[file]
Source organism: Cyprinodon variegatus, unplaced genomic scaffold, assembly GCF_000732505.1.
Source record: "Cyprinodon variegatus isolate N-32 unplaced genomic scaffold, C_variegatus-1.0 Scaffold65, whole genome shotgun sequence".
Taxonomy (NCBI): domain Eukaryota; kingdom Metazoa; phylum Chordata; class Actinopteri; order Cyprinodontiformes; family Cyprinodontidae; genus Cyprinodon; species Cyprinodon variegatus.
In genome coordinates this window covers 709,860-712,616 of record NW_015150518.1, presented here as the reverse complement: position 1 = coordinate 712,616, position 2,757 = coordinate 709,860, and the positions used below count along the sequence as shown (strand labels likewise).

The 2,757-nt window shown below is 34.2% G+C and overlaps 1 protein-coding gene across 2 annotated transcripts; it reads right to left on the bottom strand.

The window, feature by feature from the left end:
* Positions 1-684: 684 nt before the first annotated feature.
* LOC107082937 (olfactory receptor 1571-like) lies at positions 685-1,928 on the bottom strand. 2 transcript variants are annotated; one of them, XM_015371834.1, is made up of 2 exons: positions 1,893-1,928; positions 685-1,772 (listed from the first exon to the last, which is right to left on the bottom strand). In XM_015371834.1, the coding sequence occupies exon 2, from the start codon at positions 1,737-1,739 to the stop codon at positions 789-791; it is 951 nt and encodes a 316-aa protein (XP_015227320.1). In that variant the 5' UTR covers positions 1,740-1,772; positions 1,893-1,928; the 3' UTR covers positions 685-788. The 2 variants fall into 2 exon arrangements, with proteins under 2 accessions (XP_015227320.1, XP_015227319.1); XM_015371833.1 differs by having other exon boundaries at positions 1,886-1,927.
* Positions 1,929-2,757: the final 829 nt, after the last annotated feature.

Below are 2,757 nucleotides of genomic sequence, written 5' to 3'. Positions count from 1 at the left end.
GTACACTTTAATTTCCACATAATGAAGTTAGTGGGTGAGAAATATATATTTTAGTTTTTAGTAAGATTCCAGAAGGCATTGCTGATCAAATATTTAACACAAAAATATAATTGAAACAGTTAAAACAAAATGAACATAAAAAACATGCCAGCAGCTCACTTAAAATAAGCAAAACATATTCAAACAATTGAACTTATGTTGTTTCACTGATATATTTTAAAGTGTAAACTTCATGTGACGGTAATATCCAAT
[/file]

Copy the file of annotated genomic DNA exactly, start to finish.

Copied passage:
Source organism: Cyprinodon variegatus, unplaced genomic scaffold, assembly GCF_000732505.1.
Source record: "Cyprinodon variegatus isolate N-32 unplaced genomic scaffold, C_variegatus-1.0 Scaffold65, whole genome shotgun sequence".
Taxonomy (NCBI): domain Eukaryota; kingdom Metazoa; phylum Chordata; class Actinopteri; order Cyprinodontiformes; family Cyprinodontidae; genus Cyprinodon; species Cyprinodon variegatus.
In genome coordinates this window covers 709,860-712,616 of record NW_015150518.1, presented here as the reverse complement: position 1 = coordinate 712,616, position 2,757 = coordinate 709,860, and the positions used below count along the sequence as shown (strand labels likewise).

The 2,757-nt window shown below is 34.2% G+C and overlaps 1 protein-coding gene across 2 annotated transcripts; it reads right to left on the bottom strand.

The window, feature by feature from the left end:
* Positions 1-684: 684 nt before the first annotated feature.
* LOC107082937 (olfactory receptor 1571-like) lies at positions 685-1,928 on the bottom strand. 2 transcript variants are annotated; one of them, XM_015371834.1, is made up of 2 exons: positions 1,893-1,928; positions 685-1,772 (listed from the first exon to the last, which is right to left on the bottom strand). In XM_015371834.1, the coding sequence occupies exon 2, from the start codon at positions 1,737-1,739 to the stop codon at positions 789-791; it is 951 nt and encodes a 316-aa protein (XP_015227320.1). In that variant the 5' UTR covers positions 1,740-1,772; positions 1,893-1,928; the 3' UTR covers positions 685-788. The 2 variants fall into 2 exon arrangements, with proteins under 2 accessions (XP_015227320.1, XP_015227319.1); XM_015371833.1 differs by having other exon boundaries at positions 1,886-1,927.
* Positions 1,929-2,757: the final 829 nt, after the last annotated feature.

Below are 2,757 nucleotides of genomic sequence, written 5' to 3'. Positions count from 1 at the left end.
GTACACTTTAATTTCCACATAATGAAGTTAGTGGGTGAGAAATATATATTTTAGTTTTTAGTAAGATTCCAGAAGGCATTGCTGATCAAATATTTAACACAAAAATATAATTGAAACAGTTAAAACAAAATGAACATAAAAAACATGCCAGCAGCTCACTTAAAATAAGCAAAACATATTCAAACAATTGAACTTATGTTGTTTCACTGATATATTTTAAAGTGTAAACTTCATGTGACGGTAATATCCAAT